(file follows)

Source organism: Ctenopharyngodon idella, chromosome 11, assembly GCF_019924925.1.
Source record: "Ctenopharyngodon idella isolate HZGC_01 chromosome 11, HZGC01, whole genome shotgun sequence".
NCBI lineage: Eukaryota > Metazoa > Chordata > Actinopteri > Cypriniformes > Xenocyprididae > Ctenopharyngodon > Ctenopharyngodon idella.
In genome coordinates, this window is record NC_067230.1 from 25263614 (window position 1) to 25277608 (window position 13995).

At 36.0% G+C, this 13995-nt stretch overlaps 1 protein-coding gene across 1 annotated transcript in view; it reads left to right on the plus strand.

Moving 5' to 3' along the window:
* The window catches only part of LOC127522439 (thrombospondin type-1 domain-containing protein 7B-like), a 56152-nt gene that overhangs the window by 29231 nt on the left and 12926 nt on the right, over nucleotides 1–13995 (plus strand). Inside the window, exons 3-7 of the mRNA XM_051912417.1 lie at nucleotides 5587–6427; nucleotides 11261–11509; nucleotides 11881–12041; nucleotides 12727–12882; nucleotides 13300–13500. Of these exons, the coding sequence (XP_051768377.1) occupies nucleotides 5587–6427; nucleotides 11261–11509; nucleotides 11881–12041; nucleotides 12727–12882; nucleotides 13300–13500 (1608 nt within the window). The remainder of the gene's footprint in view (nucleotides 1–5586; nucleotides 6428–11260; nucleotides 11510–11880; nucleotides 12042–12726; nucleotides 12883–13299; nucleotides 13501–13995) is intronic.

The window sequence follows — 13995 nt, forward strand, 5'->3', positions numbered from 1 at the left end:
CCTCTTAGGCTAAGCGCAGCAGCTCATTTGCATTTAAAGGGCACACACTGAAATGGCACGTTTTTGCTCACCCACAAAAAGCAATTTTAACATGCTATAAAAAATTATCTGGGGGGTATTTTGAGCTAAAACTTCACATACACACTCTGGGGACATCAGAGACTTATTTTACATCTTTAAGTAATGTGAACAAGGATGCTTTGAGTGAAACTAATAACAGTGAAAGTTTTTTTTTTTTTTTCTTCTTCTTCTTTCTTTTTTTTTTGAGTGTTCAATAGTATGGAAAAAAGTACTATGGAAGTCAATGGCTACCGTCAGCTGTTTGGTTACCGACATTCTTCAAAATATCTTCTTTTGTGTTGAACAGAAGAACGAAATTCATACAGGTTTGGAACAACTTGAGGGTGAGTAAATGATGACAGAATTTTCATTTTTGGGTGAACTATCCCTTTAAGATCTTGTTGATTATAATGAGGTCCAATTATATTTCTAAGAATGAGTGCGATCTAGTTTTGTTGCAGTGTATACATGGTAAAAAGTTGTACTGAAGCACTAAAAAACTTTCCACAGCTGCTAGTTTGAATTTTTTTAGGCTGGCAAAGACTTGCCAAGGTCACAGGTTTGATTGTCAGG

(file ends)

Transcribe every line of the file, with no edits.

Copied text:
Source organism: Ctenopharyngodon idella, chromosome 11, assembly GCF_019924925.1.
Source record: "Ctenopharyngodon idella isolate HZGC_01 chromosome 11, HZGC01, whole genome shotgun sequence".
NCBI lineage: Eukaryota > Metazoa > Chordata > Actinopteri > Cypriniformes > Xenocyprididae > Ctenopharyngodon > Ctenopharyngodon idella.
In genome coordinates, this window is record NC_067230.1 from 25263614 (window position 1) to 25277608 (window position 13995).

At 36.0% G+C, this 13995-nt stretch overlaps 1 protein-coding gene across 1 annotated transcript in view; it reads left to right on the plus strand.

Moving 5' to 3' along the window:
* The window catches only part of LOC127522439 (thrombospondin type-1 domain-containing protein 7B-like), a 56152-nt gene that overhangs the window by 29231 nt on the left and 12926 nt on the right, over nucleotides 1–13995 (plus strand). Inside the window, exons 3-7 of the mRNA XM_051912417.1 lie at nucleotides 5587–6427; nucleotides 11261–11509; nucleotides 11881–12041; nucleotides 12727–12882; nucleotides 13300–13500. Of these exons, the coding sequence (XP_051768377.1) occupies nucleotides 5587–6427; nucleotides 11261–11509; nucleotides 11881–12041; nucleotides 12727–12882; nucleotides 13300–13500 (1608 nt within the window). The remainder of the gene's footprint in view (nucleotides 1–5586; nucleotides 6428–11260; nucleotides 11510–11880; nucleotides 12042–12726; nucleotides 12883–13299; nucleotides 13501–13995) is intronic.

The window sequence follows — 13995 nt, forward strand, 5'->3', positions numbered from 1 at the left end:
CCTCTTAGGCTAAGCGCAGCAGCTCATTTGCATTTAAAGGGCACACACTGAAATGGCACGTTTTTGCTCACCCACAAAAAGCAATTTTAACATGCTATAAAAAATTATCTGGGGGGTATTTTGAGCTAAAACTTCACATACACACTCTGGGGACATCAGAGACTTATTTTACATCTTTAAGTAATGTGAACAAGGATGCTTTGAGTGAAACTAATAACAGTGAAAGTTTTTTTTTTTTTTTCTTCTTCTTCTTTCTTTTTTTTTTGAGTGTTCAATAGTATGGAAAAAAGTACTATGGAAGTCAATGGCTACCGTCAGCTGTTTGGTTACCGACATTCTTCAAAATATCTTCTTTTGTGTTGAACAGAAGAACGAAATTCATACAGGTTTGGAACAACTTGAGGGTGAGTAAATGATGACAGAATTTTCATTTTTGGGTGAACTATCCCTTTAAGATCTTGTTGATTATAATGAGGTCCAATTATATTTCTAAGAATGAGTGCGATCTAGTTTTGTTGCAGTGTATACATGGTAAAAAGTTGTACTGAAGCACTAAAAAACTTTCCACAGCTGCTAGTTTGAATTTTTTTAGGCTGGCAAAGACTTGCCAAGGTCACAGGTTTGATTGTCAGG